FDA Approves Fidanacogene Elaparvovec-dzkt as One-Time Gene Therapy for Adults With Hemophilia B


The 1-time treatment may be a better alternative for patients who don’t want to undergo frequent doses of standard of care intravenous factor IX infusions.

Researcher in lab gene therapy -- Image credit: RFBSIP | stock.adobe.com

Image credit: RFBSIP | stock.adobe.com

About the Trial

Trial Name: A Study to Evaluate the Efficacy and Safety of Factor IX Gene Therapy With PF-06838435 in Adult Males With Moderately Severe to Severe Hemophilia B (BENEGENE-2)

ClinicalTrials.gov ID: NCT03861273

Sponsor: Pfizer

Completion Date (Estimated): July 4, 2030

The FDA approved fidanacogene elaparvovec-dzkt (Beqvez; Pfizer) for the treatment of adults with moderate to severe hemophilia B who use factor IX (FIX) prophylaxis therapy, have current or historical life-threatening hemorrhage, or have repeated serious spontaneous bleeding episodes. The approval is based on the results from the phase 3 clinical trial, BENEGENE-2 (NCT03861273).1

Fidanacogene elaparvovec is an adeno-associated virus (AAV)-based gene therapy that introduces a functional copy of the FIX gene in transduced cells, encoding a high-activity FIX variant. Prior to treatment, patients need to undergo a test to check for neutralizing antibodies to adeno-associated virus serotype (AAVRh74var) capsid, and test results will determine whether patients are eligible to receive fidanacogene elaparvovec. The gene therapy is a 1-time treatment that enables people with hemophilia B to produce FIX themselves, as opposed to the current standard of care treatment which requires regular intravenous (IV) infusions of FIX that can be administered as frequently as multiple times per month to multiple times per week.1

“Many people with hemophilia B struggle with the commitment and lifestyle disruption of regular FIX infusions, as well as spontaneous bleeding episodes, which can lead to painful joint damage and mobility issues,” said Adam Cuker, MD, MS, director, Penn Comprehensive and Hemophilia Thrombosis Program, in a press release. “A 1-time treatment with [fidanacogene elaparvovec] has the potential to be transformative for appropriate patients by reducing both the medical and treatment burden over the long term.”1

BENEGENE-2 is an open-label, single-arm phase 3 trial that evaluated the safety and efficacy of fidanacogene elaparvovec in adult male patients aged 18 to 65 years of age with moderately severe to severe hemophilia B. The investigators evaluated the annualized bleeding rate (ABR) for participants who were treated with the gene therapy compared with FIX prophylaxis replacement regimen, administered as part of usual care.1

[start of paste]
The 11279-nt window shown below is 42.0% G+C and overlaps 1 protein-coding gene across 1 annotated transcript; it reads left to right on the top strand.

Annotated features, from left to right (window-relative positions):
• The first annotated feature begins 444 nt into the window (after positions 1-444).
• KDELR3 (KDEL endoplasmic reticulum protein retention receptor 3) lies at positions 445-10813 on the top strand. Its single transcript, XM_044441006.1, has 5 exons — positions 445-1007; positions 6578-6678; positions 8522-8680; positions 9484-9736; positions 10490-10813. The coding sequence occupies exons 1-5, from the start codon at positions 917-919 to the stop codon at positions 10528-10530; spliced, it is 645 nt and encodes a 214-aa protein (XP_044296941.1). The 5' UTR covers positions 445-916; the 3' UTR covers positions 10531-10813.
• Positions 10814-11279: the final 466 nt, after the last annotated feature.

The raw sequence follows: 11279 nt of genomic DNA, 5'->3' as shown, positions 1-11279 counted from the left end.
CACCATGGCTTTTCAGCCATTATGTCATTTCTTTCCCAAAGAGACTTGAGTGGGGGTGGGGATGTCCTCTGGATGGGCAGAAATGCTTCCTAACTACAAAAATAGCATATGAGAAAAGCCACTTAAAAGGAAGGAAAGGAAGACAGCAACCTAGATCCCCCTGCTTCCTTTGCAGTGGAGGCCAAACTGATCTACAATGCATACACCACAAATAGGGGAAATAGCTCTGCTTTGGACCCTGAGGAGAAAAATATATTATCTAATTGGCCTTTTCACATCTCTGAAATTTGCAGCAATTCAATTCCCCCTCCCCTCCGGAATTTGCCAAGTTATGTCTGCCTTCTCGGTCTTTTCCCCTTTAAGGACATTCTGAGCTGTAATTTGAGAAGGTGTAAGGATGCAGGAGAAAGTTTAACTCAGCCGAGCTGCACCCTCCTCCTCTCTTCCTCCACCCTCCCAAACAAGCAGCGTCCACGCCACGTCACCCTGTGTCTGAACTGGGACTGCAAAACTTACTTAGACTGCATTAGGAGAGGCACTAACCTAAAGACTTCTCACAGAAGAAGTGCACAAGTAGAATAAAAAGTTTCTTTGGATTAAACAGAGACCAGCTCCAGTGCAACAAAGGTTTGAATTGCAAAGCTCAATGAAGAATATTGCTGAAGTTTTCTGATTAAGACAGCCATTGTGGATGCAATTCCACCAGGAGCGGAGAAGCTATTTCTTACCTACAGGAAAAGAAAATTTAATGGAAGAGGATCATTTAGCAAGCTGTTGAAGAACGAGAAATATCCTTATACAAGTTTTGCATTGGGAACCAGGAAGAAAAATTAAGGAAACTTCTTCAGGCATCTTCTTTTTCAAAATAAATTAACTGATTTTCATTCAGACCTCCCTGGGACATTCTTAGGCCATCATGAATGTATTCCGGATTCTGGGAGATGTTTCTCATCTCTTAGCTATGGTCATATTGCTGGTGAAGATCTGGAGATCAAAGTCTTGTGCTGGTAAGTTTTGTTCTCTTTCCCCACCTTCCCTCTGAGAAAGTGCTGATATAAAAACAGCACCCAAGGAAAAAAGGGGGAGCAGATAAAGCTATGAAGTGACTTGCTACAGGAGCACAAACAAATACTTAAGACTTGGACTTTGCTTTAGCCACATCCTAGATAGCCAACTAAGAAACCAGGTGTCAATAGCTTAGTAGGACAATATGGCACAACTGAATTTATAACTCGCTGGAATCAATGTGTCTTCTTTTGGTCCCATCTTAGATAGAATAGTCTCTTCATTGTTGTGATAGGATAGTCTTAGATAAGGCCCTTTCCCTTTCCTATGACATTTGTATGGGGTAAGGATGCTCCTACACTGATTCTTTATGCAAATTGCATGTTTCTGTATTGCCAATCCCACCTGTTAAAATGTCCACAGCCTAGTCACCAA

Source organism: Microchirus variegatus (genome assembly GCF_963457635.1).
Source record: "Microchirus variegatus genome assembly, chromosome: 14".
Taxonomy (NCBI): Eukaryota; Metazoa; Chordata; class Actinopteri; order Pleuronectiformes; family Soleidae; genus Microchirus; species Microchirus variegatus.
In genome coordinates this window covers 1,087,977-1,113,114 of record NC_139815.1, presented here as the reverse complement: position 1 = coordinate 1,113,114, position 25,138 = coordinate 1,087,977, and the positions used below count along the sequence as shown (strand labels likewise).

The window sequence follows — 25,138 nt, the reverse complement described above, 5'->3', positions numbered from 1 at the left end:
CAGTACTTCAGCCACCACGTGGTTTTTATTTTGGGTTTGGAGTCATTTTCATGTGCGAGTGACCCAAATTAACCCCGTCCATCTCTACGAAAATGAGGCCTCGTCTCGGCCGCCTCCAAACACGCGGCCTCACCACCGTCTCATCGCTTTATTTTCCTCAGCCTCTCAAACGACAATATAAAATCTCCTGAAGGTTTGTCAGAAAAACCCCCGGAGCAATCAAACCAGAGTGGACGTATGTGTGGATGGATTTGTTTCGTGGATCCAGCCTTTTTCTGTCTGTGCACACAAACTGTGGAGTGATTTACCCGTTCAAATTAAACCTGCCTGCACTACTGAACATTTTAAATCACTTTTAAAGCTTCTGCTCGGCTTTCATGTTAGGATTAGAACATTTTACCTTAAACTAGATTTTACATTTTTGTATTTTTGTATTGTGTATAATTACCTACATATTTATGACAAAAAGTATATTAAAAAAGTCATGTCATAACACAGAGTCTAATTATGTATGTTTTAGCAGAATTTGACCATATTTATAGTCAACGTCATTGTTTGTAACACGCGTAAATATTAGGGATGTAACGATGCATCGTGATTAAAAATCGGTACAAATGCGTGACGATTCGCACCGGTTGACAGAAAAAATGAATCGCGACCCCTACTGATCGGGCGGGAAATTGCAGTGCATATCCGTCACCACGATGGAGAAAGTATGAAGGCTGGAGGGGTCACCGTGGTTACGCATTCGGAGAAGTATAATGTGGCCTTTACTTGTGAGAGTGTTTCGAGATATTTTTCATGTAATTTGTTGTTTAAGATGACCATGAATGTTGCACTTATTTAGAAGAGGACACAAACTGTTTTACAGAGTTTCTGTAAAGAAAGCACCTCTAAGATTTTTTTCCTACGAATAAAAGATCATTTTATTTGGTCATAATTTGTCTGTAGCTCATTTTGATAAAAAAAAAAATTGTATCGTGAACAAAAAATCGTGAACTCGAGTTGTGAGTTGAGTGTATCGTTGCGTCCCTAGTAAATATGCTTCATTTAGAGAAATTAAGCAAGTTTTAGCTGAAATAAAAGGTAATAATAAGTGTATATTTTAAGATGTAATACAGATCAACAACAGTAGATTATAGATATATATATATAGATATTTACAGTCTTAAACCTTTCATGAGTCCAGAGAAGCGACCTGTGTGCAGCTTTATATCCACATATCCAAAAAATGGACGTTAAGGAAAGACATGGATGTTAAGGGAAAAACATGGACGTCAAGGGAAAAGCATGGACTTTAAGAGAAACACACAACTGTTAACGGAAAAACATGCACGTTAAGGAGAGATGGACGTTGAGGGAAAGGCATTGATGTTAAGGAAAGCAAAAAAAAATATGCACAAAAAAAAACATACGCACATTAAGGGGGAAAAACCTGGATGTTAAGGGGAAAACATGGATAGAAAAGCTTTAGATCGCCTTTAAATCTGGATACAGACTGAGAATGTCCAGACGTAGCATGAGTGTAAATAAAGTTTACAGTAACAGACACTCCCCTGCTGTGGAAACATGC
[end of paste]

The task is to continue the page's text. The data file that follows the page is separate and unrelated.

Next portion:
First, eligible study participants were required to complete a minimum of 6 months of routine FIX prophylaxis therapy in a lead-in study (NCT03587116). Patients received a single IV infusion of fidanacogene elaparvovec (dose equivalent to 5 x 1011 vg/kg of patient’s body weight). To further evaluated the long-term safety and efficacy of fidanacogene elaparvovec, the enrolled patients will be followed for a total of 15 years: 6 years in the BENEGENE-2 study, and an additional 9 years as part of a separate phase 3 trial (NCT05568719).1,2

According to the investigators, the BENEGENE-2 trial met its primary end point of non-inferiority and superiority in the ABR total bleeds. In addition, key secondary end points demonstrated that fidanacogene elaparvovec reduced both ABR and annualized infusion rate by approximately 78% and 92%, respectively. The mean ABR decreased to 1.3 in 12 months, with the mean ABR with fidanacogene elaparvovec being more than 3 times less than the mean ABR during lead-in treatment with FIX prophylaxis therapy, which was 4.43. Further, after 15 months, the mean FIX activity was increased by a substantial amount compared with the pre-specified threshold (27% vs 5%).1,2

The most common adverse events (AEs) reported by patients in phase 3 and 1/2 clinical studies was an increase in transaminases, which occurred in 26 of 60 patients treated at the recommended dose, and 31 of 60 patients received corticosteroids. Additionally, in phase 1 and 2 trials, some serious AEs related to treatment were duodenal ulcer hemorrhage and an increase in immune-mediated liver aminotransferase levels. Overall, fidanacogene elaparvovec was well-tolerated in patients, with no deaths, serious AEs related to treatment or associated infusion reactions, thrombotic events, or FIX inhibitors reported in BENEGENE-2.1,2

“For people living with hemophilia, disease management can interfere with many aspects of their lives. A 1-time infusion of [fidanacogene elaparvovec] may allow eligible patients more time for the things they love,” said Kim Phelan, COO, The Coalition for Hemophilia B, in the press release. “We are excited to have [fidanacogene elaparvovec] as a promising treatment option for eligible people living with hemophilia B. We look forward to learning more and celebrating with the community and with Pfizer at our annual conference that is currently taking place.”1


1. Pfizer. U.S. FDA Approves Pfizer’s BEQVEZ™ (fidanacogene elaparvovec-dzkt), a One-Time Gene Therapy for Adults with Hemophilia B. News release. April 26, 2024. Accessed April 30, 2024. https://www.pfizer.com/news/press-release/press-release-detail/us-fda-approves-pfizers-beqveztm-fidanacogene-elaparvovec
2. Hunter, E. Hemophilia B Gene Therapy Significantly Reduces Annual Bleeds in Phase 3 Trial. Pharmacy Times. January 4, 2023. Accessed April 30, 2024. https://www.pharmacytimes.com/view/hemophilia-b-gene-therapy-significantly-reduces-annual-bleeds-in-phase-3-trial
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